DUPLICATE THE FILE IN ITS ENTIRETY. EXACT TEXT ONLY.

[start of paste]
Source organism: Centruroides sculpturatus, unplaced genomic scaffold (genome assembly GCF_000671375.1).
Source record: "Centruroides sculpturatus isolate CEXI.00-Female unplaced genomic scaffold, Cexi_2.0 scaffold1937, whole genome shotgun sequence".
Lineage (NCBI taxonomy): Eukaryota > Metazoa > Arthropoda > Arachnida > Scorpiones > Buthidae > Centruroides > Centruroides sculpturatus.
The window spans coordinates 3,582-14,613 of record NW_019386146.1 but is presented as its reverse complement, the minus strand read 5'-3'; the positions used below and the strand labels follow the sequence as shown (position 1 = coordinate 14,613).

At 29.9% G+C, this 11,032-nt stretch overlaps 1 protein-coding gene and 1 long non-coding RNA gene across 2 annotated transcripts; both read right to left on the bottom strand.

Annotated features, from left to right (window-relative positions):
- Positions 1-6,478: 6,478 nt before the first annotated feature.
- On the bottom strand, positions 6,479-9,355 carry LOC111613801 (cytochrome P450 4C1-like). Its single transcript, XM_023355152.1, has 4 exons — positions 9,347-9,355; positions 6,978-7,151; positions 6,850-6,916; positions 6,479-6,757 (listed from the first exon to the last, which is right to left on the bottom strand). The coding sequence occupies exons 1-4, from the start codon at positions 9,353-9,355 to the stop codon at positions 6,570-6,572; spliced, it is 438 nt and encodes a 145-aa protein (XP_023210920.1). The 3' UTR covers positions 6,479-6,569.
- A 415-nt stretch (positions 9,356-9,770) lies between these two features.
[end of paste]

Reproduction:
Source organism: Centruroides sculpturatus, unplaced genomic scaffold (genome assembly GCF_000671375.1).
Source record: "Centruroides sculpturatus isolate CEXI.00-Female unplaced genomic scaffold, Cexi_2.0 scaffold1937, whole genome shotgun sequence".
Lineage (NCBI taxonomy): Eukaryota > Metazoa > Arthropoda > Arachnida > Scorpiones > Buthidae > Centruroides > Centruroides sculpturatus.
The window spans coordinates 3,582-14,613 of record NW_019386146.1 but is presented as its reverse complement, the minus strand read 5'-3'; the positions used below and the strand labels follow the sequence as shown (position 1 = coordinate 14,613).

At 29.9% G+C, this 11,032-nt stretch overlaps 1 protein-coding gene and 1 long non-coding RNA gene across 2 annotated transcripts; both read right to left on the bottom strand.

Annotated features, from left to right (window-relative positions):
- Positions 1-6,478: 6,478 nt before the first annotated feature.
- On the bottom strand, positions 6,479-9,355 carry LOC111613801 (cytochrome P450 4C1-like). Its single transcript, XM_023355152.1, has 4 exons — positions 9,347-9,355; positions 6,978-7,151; positions 6,850-6,916; positions 6,479-6,757 (listed from the first exon to the last, which is right to left on the bottom strand). The coding sequence occupies exons 1-4, from the start codon at positions 9,353-9,355 to the stop codon at positions 6,570-6,572; spliced, it is 438 nt and encodes a 145-aa protein (XP_023210920.1). The 3' UTR covers positions 6,479-6,569.
- A 415-nt stretch (positions 9,356-9,770) lies between these two features.